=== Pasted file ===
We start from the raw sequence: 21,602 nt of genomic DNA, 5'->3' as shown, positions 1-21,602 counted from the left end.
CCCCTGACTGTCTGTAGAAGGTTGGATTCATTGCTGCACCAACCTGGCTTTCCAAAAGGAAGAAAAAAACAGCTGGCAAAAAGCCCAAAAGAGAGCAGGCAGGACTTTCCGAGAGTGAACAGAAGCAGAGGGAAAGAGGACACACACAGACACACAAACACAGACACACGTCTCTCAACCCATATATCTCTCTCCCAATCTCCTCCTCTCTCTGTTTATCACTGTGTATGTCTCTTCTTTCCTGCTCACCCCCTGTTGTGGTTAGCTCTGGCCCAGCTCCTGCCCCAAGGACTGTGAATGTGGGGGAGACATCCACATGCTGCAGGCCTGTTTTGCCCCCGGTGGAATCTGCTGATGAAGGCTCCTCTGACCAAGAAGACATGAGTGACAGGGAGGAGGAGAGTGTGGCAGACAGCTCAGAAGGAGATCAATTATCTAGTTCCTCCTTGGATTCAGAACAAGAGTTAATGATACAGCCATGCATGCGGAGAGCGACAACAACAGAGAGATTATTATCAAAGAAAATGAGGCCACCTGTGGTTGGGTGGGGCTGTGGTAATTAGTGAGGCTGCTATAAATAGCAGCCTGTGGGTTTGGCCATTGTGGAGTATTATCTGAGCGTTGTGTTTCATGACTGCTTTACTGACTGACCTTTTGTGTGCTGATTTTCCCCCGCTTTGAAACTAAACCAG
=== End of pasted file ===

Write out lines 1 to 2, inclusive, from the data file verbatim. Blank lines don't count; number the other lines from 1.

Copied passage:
We start from the raw sequence: 21,602 nt of genomic DNA, 5'->3' as shown, positions 1-21,602 counted from the left end.
CCCCTGACTGTCTGTAGAAGGTTGGATTCATTGCTGCACCAACCTGGCTTTCCAAAAGGAAGAAAAAAACAGCTGGCAAAAAGCCCAAAAGAGAGCAGGCAGGACTTTCCGAGAGTGAACAGAAGCAGAGGGAAAGAGGACACACACAGACACACAAACACAGACACACGTCTCTCAACCCATATATCTCTCTCCCAATCTCCTCCTCTCTCTGTTTATCACTGTGTATGTCTCTTCTTTCCTGCTCACCCCCTGTTGTGGTTAGCTCTGGCCCAGCTCCTGCCCCAAGGACTGTGAATGTGGGGGAGACATCCACATGCTGCAGGCCTGTTTTGCCCCCGGTGGAATCTGCTGATGAAGGCTCCTCTGACCAAGAAGACATGAGTGACAGGGAGGAGGAGAGTGTGGCAGACAGCTCAGAAGGAGATCAATTATCTAGTTCCTCCTTGGATTCAGAACAAGAGTTAATGATACAGCCATGCATGCGGAGAGCGACAACAACAGAGAGATTATTATCAAAGAAAATGAGGCCACCTGTGGTTGGGTGGGGCTGTGGTAATTAGTGAGGCTGCTATAAATAGCAGCCTGTGGGTTTGGCCATTGTGGAGTATTATCTGAGCGTTGTGTTTCATGACTGCTTTACTGACTGACCTTTTGTGTGCTGATTTTCCCCCGCTTTGAAACTAAACCAG